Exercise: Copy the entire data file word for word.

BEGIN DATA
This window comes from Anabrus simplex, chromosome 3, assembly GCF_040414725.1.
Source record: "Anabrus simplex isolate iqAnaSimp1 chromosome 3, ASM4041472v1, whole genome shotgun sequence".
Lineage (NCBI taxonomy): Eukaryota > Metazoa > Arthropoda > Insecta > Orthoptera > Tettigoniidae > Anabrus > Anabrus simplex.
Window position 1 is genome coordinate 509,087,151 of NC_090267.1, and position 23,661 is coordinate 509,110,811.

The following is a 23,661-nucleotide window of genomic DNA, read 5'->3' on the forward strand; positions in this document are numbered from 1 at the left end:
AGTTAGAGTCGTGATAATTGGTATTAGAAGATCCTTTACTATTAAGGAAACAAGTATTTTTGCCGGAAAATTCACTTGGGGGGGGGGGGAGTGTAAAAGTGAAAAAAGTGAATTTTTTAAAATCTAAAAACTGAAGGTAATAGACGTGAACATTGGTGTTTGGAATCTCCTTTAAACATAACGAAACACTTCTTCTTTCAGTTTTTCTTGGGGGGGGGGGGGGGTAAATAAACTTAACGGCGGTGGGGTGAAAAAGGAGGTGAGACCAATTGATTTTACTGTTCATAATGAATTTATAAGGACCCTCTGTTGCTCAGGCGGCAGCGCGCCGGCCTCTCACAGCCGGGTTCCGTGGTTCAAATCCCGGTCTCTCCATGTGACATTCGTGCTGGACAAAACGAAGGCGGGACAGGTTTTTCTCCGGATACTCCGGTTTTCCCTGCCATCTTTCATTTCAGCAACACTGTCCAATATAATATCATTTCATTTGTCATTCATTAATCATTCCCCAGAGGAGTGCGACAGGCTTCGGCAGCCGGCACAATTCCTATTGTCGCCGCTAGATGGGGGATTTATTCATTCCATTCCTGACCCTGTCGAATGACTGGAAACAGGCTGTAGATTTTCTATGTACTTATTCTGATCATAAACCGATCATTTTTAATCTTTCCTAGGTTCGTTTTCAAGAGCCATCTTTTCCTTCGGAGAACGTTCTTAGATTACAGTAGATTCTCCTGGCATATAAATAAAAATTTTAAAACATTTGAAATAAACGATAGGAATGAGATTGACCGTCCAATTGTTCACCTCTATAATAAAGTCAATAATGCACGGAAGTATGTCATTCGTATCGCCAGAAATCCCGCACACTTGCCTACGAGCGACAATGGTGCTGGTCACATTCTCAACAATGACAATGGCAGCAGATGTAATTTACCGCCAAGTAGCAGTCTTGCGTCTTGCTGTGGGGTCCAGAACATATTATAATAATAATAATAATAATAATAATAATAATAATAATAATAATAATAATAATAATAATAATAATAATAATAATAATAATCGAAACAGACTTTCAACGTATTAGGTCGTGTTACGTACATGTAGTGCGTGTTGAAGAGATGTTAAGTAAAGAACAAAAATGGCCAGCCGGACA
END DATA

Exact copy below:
This window comes from Anabrus simplex, chromosome 3, assembly GCF_040414725.1.
Source record: "Anabrus simplex isolate iqAnaSimp1 chromosome 3, ASM4041472v1, whole genome shotgun sequence".
Lineage (NCBI taxonomy): Eukaryota > Metazoa > Arthropoda > Insecta > Orthoptera > Tettigoniidae > Anabrus > Anabrus simplex.
Window position 1 is genome coordinate 509,087,151 of NC_090267.1, and position 23,661 is coordinate 509,110,811.

The following is a 23,661-nucleotide window of genomic DNA, read 5'->3' on the forward strand; positions in this document are numbered from 1 at the left end:
AGTTAGAGTCGTGATAATTGGTATTAGAAGATCCTTTACTATTAAGGAAACAAGTATTTTTGCCGGAAAATTCACTTGGGGGGGGGGGGAGTGTAAAAGTGAAAAAAGTGAATTTTTTAAAATCTAAAAACTGAAGGTAATAGACGTGAACATTGGTGTTTGGAATCTCCTTTAAACATAACGAAACACTTCTTCTTTCAGTTTTTCTTGGGGGGGGGGGGGGGTAAATAAACTTAACGGCGGTGGGGTGAAAAAGGAGGTGAGACCAATTGATTTTACTGTTCATAATGAATTTATAAGGACCCTCTGTTGCTCAGGCGGCAGCGCGCCGGCCTCTCACAGCCGGGTTCCGTGGTTCAAATCCCGGTCTCTCCATGTGACATTCGTGCTGGACAAAACGAAGGCGGGACAGGTTTTTCTCCGGATACTCCGGTTTTCCCTGCCATCTTTCATTTCAGCAACACTGTCCAATATAATATCATTTCATTTGTCATTCATTAATCATTCCCCAGAGGAGTGCGACAGGCTTCGGCAGCCGGCACAATTCCTATTGTCGCCGCTAGATGGGGGATTTATTCATTCCATTCCTGACCCTGTCGAATGACTGGAAACAGGCTGTAGATTTTCTATGTACTTATTCTGATCATAAACCGATCATTTTTAATCTTTCCTAGGTTCGTTTTCAAGAGCCATCTTTTCCTTCGGAGAACGTTCTTAGATTACAGTAGATTCTCCTGGCATATAAATAAAAATTTTAAAACATTTGAAATAAACGATAGGAATGAGATTGACCGTCCAATTGTTCACCTCTATAATAAAGTCAATAATGCACGGAAGTATGTCATTCGTATCGCCAGAAATCCCGCACACTTGCCTACGAGCGACAATGGTGCTGGTCACATTCTCAACAATGACAATGGCAGCAGATGTAATTTACCGCCAAGTAGCAGTCTTGCGTCTTGCTGTGGGGTCCAGAACATATTATAATAATAATAATAATAATAATAATAATAATAATAATAATAATAATAATAATAATAATAATAATAATAATAATAATAATCGAAACAGACTTTCAACGTATTAGGTCGTGTTACGTACATGTAGTGCGTGTTGAAGAGATGTTAAGTAAAGAACAAAAATGGCCAGCCGGACA